return result.ToString();
    }

Btw, here's also a similar Contains-method also taking a StringComparison:

    [Pure]
    public static bool Contains(this string source, string value, StringComparison comparisonType)
    {
        return source.IndexOf(value, comparisonType) >= 0;
    }

Some tests:

[TestFixture]
public class ExternalTests
{
    private static string[] TestReplace_args =
        {
            "ab/B/c/ac",
            "HELLO World/Hello/Goodbye/Goodbye World",
            "Hello World/world/there!/Hello there!",
            "hello WoRlD/world/there!/hello there!",
            "///",
            "ab///ab",
            "/ab/cd/",
            "a|b|c|d|e|f/|//abcdef",
            "a|b|c|d|e|f|/|/:/a:b:c:d:e:f:",
        };

    [Test, TestCaseSource("TestReplace_args")]
    public void TestReplace(string teststring)
    {
        var split = teststring.Split("/");
        var source = split[0];
        var oldValue = split[1];
        var newValue = split[2];
        var result = split[3];
        Assert.That(source.Replace(oldValue, newValue, StringComparison.OrdinalIgnoreCase), Is.EqualTo(result));
    }
}
8

Here is my extension method, which combines Tom Beech's, with the recursiveness of sntbob's, and a cleaner fix to the bug that ksun pointed out.

Code:

public static string Replace(this string source, string oldString, 
                             string newString, StringComparison comparison)
{
    int index = source.IndexOf(oldString, comparison);

    while (index > -1)
    {
        source = source.Remove(index, oldString.Length);
        source = source.Insert(index, newString);

        index = source.IndexOf(oldString, index + newString.Length, comparison);
    }

    return source;
}

Usage:

string source = "banana";
Console.WriteLine(source.Replace("AN", "banana", StringComparison.OrdinalIgnoreCase));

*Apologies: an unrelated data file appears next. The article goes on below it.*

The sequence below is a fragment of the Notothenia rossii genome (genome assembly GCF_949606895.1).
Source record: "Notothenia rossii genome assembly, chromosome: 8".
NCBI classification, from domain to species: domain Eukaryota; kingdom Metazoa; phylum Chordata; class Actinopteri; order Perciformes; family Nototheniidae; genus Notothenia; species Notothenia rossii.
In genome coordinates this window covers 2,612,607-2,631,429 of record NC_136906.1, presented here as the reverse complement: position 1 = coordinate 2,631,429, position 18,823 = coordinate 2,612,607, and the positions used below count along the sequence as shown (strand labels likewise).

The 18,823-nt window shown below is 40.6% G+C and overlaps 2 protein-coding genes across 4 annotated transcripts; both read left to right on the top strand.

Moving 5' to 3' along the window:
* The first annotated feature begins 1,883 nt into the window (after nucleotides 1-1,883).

Result:

bbananabananaa

And, if you still want the recursive nature to be optional:

Code:

public static string Replace(this string source, string oldString, 
                             string newString, StringComparison comparison,
                             bool recursive = true)
{
    int index = source.IndexOf(oldString, comparison);

    while (index > -1)
    {
        source = source.Remove(index, oldString.Length);
        source = source.Insert(index, newString);

        if (!recursive)
        {
            return source;
        }
        index = source.IndexOf(oldString, index + newString.Length, comparison);
    }

    return source;
}

Usage:

string source = "banana";
Console.WriteLine(source.Replace("AN", "banana", StringComparison.OrdinalIgnoreCase, false));

Result:

bbananaana

3

Utiltize StringComparison because of its handy OrdinalIgnoreCase

    string sentence = "We know it contains 'camel' word."; 
    string wordToFind = "camel";
    string replacementWord = "horse";

    int index = sentence.IndexOf(wordToFind , StringComparison.OrdinalIgnoreCase)
    // Did we match the word regardless of case
    bool match = index >= 0;

    // perform the replace on the matched word
    if(match) {
        sentence = sentence.Remove(index, wordToFind.Length)
        sentence = sentence.Insert(index, replacementWord)
    }

Sure would be nice if the C# String class had an ignoreCase() method like Java.

2

You could also use String.IndexOf

http://msdn.microsoft.com/en-us/library/system.string.indexof.aspx

You may get slightly better performance doing it this way than with RegExpressions (I abhor them because they're not intuitive and easy to screw up, although this simple .Net function call abstracts the actual messy RegEx, and doesn't provide much room for error), but that's probably not a concern for you; computers are REALLY fast these days, right? :) The overload for IndexOf that takes a StringComparison object allows you to optionally ignore case, and because IndexOf returns the first occurrence from at a specified position, you'll have to code a loop to process a string having multiple occurrences.

2
  • That needs a lot of check and debug in era of libraries and frameworks performance is the victim most of the times. – Xaqron May 17 '11 at 14:19
  • That's what Stack Overflow is for. ;) – Shavais Feb 3 '16 at 16:48
1
    public static string CustomReplace(string srcText, string toFind, string toReplace, bool matchCase, bool replace0nce)
    {
        StringComparison sc = StringComparison.OrdinalIgnoreCase;
        if (matchCase)
            sc = StringComparison.Ordinal;

        int pos;
        while ((pos = srcText.IndexOf(toFind, sc)) > -1)
        {
            srcText = srcText.Remove(pos, toFind.Length);
            srcText = srcText.Insert(pos, toReplace);

            if (replace0nce)
                break;
        }

        return srcText;
    }
0
1

It may not be as efficient as some of the other answers, but I kind of like the CustomReplace function written by sntbob.